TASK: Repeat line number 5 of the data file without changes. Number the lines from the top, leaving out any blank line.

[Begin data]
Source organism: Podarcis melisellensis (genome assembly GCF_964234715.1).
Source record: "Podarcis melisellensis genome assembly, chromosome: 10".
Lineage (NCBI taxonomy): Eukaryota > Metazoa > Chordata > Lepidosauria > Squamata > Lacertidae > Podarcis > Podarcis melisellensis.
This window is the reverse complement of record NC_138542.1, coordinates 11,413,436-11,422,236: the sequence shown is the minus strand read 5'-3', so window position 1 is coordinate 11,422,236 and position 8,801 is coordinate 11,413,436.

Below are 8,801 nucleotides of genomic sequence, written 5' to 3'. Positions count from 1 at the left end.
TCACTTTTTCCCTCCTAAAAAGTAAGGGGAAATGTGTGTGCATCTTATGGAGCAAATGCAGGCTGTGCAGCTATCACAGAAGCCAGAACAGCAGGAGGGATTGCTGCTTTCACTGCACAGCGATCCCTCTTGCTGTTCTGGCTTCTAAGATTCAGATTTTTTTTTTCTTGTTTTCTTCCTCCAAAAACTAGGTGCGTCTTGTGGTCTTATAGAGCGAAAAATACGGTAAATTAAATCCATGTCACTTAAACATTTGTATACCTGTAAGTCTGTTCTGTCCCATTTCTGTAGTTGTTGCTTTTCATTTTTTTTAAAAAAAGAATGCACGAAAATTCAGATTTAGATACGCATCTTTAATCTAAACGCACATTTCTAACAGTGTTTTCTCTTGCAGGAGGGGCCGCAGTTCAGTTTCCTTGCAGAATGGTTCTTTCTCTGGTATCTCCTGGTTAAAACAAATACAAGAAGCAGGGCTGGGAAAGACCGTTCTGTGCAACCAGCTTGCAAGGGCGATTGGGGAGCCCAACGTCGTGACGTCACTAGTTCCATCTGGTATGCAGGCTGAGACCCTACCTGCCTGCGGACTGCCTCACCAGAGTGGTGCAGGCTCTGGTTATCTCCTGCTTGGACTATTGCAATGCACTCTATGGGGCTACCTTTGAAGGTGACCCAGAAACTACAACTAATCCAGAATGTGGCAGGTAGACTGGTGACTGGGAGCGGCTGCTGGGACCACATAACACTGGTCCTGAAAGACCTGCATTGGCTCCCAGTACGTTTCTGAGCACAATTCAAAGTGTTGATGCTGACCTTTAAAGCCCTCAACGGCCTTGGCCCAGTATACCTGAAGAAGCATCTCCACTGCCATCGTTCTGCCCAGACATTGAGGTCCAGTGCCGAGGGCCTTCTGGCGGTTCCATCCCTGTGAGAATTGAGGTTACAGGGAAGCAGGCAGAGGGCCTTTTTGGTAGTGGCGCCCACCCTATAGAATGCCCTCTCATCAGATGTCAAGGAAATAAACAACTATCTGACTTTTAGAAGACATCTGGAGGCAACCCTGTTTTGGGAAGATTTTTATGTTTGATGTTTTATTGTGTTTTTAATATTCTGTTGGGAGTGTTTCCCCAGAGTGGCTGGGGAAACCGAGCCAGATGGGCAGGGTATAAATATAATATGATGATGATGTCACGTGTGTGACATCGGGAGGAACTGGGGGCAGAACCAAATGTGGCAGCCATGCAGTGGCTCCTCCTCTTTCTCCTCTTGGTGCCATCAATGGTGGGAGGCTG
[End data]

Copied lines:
Below are 8,801 nucleotides of genomic sequence, written 5' to 3'. Positions count from 1 at the left end.